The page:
Every election has an impact on college students and their parents. What can be expected from a Trump presidency?
Short Term Effects
Until Trump takes office in January, 2017, the only effect from his election will be on college savings.
If you are saving by investing in the stock market, the initial response to Trump’s election was poor, but shortly thereafter stocks rose and the market is continuing upward. You are best protected if you are saving through 529 accounts. Many 529s are age-based portfolios, meaning younger children’s accounts are more heavily invested in stocks. As the child ages, and particularly a few years before college age, the portfolio is more heavily invested in bonds. As the holder of the portfolio, you can adjust those percentages of investment in bonds and stocks twice a year. Most 529s are diverse enough, however, that current events have little effect, including from election results.
Long Term Effects
• The biggest effect of Trump’s election long term will be on federal student loans. Here are some of Trump’s ideas:
1. Trump might eliminate the government’s involvement in giving out student loans, handing the business of lending over to private banks and lending institutions. This will likely raise interest rates.
2. Trump has also considered having colleges share the burden of student loans. Now colleges lose access to the federal student loan program if 30% of their graduates default on their loans within three years. The Trump administration may offer bonuses to colleges that have a better student repayment rate and charge fines to colleges whose students have a worse rate of student loan repayment.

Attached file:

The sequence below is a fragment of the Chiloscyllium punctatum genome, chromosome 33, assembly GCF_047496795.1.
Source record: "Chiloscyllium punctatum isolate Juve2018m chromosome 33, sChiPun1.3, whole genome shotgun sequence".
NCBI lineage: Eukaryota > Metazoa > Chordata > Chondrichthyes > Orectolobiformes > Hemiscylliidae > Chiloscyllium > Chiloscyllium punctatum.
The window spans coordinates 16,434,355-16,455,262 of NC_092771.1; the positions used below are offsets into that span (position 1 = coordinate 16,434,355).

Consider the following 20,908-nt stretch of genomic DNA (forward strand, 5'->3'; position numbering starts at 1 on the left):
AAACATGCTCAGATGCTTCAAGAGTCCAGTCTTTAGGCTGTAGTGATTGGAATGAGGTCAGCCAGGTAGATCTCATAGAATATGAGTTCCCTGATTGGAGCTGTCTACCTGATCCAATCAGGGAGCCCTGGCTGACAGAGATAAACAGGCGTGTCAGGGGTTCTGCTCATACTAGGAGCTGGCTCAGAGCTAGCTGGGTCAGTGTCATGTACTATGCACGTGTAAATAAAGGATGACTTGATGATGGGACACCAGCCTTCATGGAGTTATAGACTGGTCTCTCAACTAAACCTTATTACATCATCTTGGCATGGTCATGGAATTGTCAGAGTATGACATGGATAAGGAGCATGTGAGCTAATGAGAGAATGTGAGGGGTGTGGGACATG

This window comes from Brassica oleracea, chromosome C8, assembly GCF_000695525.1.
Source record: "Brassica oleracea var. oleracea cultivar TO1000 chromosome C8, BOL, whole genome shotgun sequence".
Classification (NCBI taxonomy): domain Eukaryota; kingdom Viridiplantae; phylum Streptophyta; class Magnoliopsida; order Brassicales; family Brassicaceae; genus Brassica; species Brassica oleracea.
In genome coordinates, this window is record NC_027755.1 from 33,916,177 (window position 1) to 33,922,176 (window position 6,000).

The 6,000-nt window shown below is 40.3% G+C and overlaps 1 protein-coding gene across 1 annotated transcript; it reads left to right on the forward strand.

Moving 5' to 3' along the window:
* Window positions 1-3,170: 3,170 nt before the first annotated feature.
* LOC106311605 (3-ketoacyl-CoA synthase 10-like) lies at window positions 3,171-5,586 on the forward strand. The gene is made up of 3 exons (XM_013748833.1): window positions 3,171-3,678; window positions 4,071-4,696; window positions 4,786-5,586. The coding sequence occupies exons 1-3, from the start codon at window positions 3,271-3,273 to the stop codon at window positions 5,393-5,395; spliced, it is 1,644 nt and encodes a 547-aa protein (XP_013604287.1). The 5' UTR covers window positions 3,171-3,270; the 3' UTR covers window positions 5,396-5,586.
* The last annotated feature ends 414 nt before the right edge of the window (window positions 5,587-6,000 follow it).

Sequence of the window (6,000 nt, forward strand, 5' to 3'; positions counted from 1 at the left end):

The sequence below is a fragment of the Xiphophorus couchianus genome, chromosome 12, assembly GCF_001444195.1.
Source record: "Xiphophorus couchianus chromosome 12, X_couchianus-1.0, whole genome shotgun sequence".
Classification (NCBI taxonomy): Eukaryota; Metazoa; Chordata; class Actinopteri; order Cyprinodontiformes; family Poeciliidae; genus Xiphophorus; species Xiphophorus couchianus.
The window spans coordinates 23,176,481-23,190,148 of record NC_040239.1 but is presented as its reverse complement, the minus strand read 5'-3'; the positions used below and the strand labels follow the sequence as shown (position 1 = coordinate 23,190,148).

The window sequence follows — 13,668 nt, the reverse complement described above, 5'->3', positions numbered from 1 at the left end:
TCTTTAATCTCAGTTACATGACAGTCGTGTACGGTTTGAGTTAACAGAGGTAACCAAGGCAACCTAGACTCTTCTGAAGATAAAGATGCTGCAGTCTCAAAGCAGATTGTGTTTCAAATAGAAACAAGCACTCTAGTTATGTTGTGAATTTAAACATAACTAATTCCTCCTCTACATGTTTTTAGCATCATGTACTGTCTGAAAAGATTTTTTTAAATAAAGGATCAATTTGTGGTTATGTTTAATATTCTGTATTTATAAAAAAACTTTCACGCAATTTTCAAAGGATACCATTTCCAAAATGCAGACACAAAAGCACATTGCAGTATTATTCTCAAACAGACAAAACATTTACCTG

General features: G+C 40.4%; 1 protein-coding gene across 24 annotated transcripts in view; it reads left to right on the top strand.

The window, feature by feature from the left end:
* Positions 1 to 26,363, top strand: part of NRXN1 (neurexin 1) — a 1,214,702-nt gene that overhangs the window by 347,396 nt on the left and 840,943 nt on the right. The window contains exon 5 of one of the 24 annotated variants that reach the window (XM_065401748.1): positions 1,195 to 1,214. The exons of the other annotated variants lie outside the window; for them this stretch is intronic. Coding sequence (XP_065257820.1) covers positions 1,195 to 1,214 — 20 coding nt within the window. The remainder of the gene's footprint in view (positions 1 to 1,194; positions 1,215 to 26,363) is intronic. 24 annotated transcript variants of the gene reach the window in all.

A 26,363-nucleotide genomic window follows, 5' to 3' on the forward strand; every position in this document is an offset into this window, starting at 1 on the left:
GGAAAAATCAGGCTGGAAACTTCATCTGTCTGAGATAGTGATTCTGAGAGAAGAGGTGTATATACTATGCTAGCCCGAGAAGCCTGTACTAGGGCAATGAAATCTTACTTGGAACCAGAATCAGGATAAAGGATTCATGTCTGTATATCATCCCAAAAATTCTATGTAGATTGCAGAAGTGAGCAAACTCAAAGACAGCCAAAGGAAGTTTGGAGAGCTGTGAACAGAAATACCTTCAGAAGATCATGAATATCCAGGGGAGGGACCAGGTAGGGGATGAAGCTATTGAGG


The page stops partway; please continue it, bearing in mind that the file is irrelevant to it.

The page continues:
3. Trump might also tie interest rates to a student’s earning potential. Now every borrowing student has an interest of 3.76%. That could change if you are studying to be a doctor, which might mean a lower rate of interest. However, women and teachers or other professions might experience discrimination under this idea.
• There may be an effect on student loan repayment plans under Trump as well.
1. Current federal loans can be repaid based on income, if you are eligible. Eligibility presently has been broadened, and the rate is 10% of your income to be paid up to 20 years and then forgiven. Trump is suggesting raising that to 15% of your income but only over a 15 year period before forgiving the remainder of the loan.
2. Now certain jobs considered to be public service jobs allow for student loan forgiveness. Under Trump there may be no forgiveness for public service employment.
• Trump may try to lower college cost by reducing government paperwork on compliance, thus reducing administrative costs in order that colleges can cut tuition rates. Colleges not cutting tuition rates could lose their tax-exempt status for large endowment
• Trump has also floated the idea of shutting down the Department of Education. It is not clear how those savings would affect college costs.
• If there is no Department of Education, there would be less supervision of for-profit colleges. In order that for-profit colleges have access for their students to receive federal loans they now must prove they prepare students for well-paying jobs. If students attend fraudulent colleges, they are eligible for student debt relief. Close watch on these compliances would be harder.
Of course, the next four years will be the real test. Watch the trends.